The MISR monthly data are organized as monthly data files.  [MISR daily data are organized as daily data files.]  The spatial resolution of the data is 0.5° x 0.5°. The MISR Level 3 global data products are plotted on a rectangular grid that is 0.5° latitude by 0.5° longitude. The upper left corner of the grid is located at 90.0 N and -180.0 W. The center of the upper left corner grid cell is at 89.75 N, -179.75 W.

What are the current data analysis and visualization options for MISR data in this Giovanni-3 instance?

The following data analysis and visualization options can be used with the MISR Monthly Level 3 data.

How is the area of interest selected for Giovanni-3 MISR data?

The spatial area of interest can be selected by either of the two methods described below

Java applet map: The Java applet map can be utilized to "click and drag" a selection box to designate the spatial area of interest.

Geographic coordinates: The geographic coordinates of the corners of the spatial area box can be input individually. This method can be used if Java is not enabled. Note that decimal and not degree (seconds and minutes) coordinates must be entered.

How is the time period of interest selected for Giovanni-3 MISR data?

The start month and year and the end month and year for the analysis are selected using the calendrical drop-down menus on the Giovanni interface page. Error messages will be generated if the submitted selections for month and year do not correspond to the data set time range, or if the end month and year precede the start month and year.

Are there any limits on the region or time period of interest that can be selected?

The selected time-period must correspond to a time-period occuring within the time range of MISR mission data. If the start date or end date is not in the time range, an error will be generated and data processing will not be possible.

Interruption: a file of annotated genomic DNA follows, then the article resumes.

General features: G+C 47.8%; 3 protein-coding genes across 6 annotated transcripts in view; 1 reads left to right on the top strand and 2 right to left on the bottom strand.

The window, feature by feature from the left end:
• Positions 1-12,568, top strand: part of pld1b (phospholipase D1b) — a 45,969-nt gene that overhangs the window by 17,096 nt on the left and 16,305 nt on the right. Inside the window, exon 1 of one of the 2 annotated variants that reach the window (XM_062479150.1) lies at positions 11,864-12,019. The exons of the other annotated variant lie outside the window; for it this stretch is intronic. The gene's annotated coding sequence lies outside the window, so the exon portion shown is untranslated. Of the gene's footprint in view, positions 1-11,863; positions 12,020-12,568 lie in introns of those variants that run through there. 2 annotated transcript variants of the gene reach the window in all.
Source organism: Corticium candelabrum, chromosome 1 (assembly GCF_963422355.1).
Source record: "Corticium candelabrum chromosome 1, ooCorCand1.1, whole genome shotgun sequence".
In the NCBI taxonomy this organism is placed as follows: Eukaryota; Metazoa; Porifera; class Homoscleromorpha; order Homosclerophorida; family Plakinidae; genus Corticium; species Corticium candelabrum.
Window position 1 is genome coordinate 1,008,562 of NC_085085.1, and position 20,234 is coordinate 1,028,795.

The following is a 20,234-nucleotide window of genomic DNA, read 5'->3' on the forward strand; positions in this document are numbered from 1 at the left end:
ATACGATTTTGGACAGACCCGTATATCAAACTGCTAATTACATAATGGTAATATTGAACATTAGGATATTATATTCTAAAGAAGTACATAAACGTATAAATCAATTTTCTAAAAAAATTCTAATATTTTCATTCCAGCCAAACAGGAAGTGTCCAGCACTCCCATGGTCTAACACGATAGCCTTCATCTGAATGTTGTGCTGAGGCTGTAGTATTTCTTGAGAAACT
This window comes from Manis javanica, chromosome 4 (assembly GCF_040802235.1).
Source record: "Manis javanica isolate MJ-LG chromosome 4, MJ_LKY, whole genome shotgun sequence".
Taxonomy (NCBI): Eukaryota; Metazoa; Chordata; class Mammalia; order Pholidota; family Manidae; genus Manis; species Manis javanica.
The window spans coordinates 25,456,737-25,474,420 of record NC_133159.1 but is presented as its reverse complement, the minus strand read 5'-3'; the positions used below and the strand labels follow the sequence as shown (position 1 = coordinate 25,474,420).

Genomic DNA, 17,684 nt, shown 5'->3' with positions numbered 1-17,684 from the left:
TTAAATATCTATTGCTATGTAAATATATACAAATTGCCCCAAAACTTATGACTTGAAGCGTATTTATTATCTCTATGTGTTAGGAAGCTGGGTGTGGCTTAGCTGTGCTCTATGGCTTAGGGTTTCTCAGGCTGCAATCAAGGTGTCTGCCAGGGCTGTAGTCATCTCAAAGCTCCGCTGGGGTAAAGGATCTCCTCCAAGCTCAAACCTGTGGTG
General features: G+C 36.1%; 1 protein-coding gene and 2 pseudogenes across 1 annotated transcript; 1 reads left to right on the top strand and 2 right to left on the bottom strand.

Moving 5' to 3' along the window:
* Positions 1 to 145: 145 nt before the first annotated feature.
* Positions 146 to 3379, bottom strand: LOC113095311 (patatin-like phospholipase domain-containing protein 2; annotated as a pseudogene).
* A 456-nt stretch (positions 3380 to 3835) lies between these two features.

Are there any limits on the number of parameters that can be plotted?

Yes, there is currently only one parameter available, so this is the only parameter that can be plotted.

What are the various plotting preference options for MISR data in Giovanni-3?

The plotting preference options are described in the Plot Preferences chapter of the Giovanni-3 Online Users Manual.   After the initial output has been generated, the temporal and spatial ranges (constraints) and plotting preferences can be changed, and a new output generated, using the "Submit Refinements" button.

What is MISR aerosol data actually useful for?

MISR data makes it possible to determine global aerosol amounts with unprecedented accuracy, and to estimate particle size and composition.   MISR data can be used to distinguish the amount and type of aerosols, including both natural and anthropogenic aerosols.

What is the MISR aerosol data product in Giovanni most sensitive to?

The MISR aerosol data product (aerosol optical depth) detects smoke aerosols, dust aerosols, and anthropogenic aerosols, such as pollution haze composed of sulfur aerosols and soot.   Larger particles such as dust absorb more strongly at the 555nm wavelength than smaller particles, so dust storm aerosols will tend to saturate this wavelength more than pollution aerosols.

 


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Last updated: May 02, 2013 11:18 AM ET